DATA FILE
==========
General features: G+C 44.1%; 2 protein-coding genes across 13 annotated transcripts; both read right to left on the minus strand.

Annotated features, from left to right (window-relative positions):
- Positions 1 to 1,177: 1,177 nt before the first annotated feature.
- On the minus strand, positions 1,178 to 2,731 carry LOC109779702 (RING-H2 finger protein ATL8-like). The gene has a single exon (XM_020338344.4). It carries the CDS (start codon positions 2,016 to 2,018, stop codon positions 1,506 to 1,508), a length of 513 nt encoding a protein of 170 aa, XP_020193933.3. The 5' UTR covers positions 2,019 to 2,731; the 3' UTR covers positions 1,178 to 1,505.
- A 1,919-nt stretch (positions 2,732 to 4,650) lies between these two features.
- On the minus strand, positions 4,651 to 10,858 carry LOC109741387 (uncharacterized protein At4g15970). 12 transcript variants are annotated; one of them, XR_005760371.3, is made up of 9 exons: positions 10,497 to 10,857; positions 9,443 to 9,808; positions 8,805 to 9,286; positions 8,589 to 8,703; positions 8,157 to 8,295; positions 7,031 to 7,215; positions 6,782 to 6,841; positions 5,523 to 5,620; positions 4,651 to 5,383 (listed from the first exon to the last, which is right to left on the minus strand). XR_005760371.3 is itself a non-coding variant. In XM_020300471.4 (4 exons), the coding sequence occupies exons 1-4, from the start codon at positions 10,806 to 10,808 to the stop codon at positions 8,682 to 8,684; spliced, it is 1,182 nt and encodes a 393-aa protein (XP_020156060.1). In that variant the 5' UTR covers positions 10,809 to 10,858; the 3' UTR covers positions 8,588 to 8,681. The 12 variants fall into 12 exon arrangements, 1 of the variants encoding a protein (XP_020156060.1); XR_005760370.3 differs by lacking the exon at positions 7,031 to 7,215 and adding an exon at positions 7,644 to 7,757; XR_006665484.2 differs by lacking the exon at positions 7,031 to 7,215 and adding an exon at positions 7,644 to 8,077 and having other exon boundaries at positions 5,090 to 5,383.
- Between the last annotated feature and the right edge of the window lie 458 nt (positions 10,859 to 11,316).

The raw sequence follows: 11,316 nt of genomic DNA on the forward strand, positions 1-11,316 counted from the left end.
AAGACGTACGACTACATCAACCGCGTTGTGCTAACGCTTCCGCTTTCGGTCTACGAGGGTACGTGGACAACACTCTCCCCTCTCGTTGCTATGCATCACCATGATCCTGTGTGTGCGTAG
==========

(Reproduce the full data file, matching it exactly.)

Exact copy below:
General features: G+C 44.1%; 2 protein-coding genes across 13 annotated transcripts; both read right to left on the minus strand.

Annotated features, from left to right (window-relative positions):
- Positions 1 to 1,177: 1,177 nt before the first annotated feature.
- On the minus strand, positions 1,178 to 2,731 carry LOC109779702 (RING-H2 finger protein ATL8-like). The gene has a single exon (XM_020338344.4). It carries the CDS (start codon positions 2,016 to 2,018, stop codon positions 1,506 to 1,508), a length of 513 nt encoding a protein of 170 aa, XP_020193933.3. The 5' UTR covers positions 2,019 to 2,731; the 3' UTR covers positions 1,178 to 1,505.
- A 1,919-nt stretch (positions 2,732 to 4,650) lies between these two features.
- On the minus strand, positions 4,651 to 10,858 carry LOC109741387 (uncharacterized protein At4g15970). 12 transcript variants are annotated; one of them, XR_005760371.3, is made up of 9 exons: positions 10,497 to 10,857; positions 9,443 to 9,808; positions 8,805 to 9,286; positions 8,589 to 8,703; positions 8,157 to 8,295; positions 7,031 to 7,215; positions 6,782 to 6,841; positions 5,523 to 5,620; positions 4,651 to 5,383 (listed from the first exon to the last, which is right to left on the minus strand). XR_005760371.3 is itself a non-coding variant. In XM_020300471.4 (4 exons), the coding sequence occupies exons 1-4, from the start codon at positions 10,806 to 10,808 to the stop codon at positions 8,682 to 8,684; spliced, it is 1,182 nt and encodes a 393-aa protein (XP_020156060.1). In that variant the 5' UTR covers positions 10,809 to 10,858; the 3' UTR covers positions 8,588 to 8,681. The 12 variants fall into 12 exon arrangements, 1 of the variants encoding a protein (XP_020156060.1); XR_005760370.3 differs by lacking the exon at positions 7,031 to 7,215 and adding an exon at positions 7,644 to 7,757; XR_006665484.2 differs by lacking the exon at positions 7,031 to 7,215 and adding an exon at positions 7,644 to 8,077 and having other exon boundaries at positions 5,090 to 5,383.
- Between the last annotated feature and the right edge of the window lie 458 nt (positions 10,859 to 11,316).

The raw sequence follows: 11,316 nt of genomic DNA on the forward strand, positions 1-11,316 counted from the left end.
AAGACGTACGACTACATCAACCGCGTTGTGCTAACGCTTCCGCTTTCGGTCTACGAGGGTACGTGGACAACACTCTCCCCTCTCGTTGCTATGCATCACCATGATCCTGTGTGTGCGTAG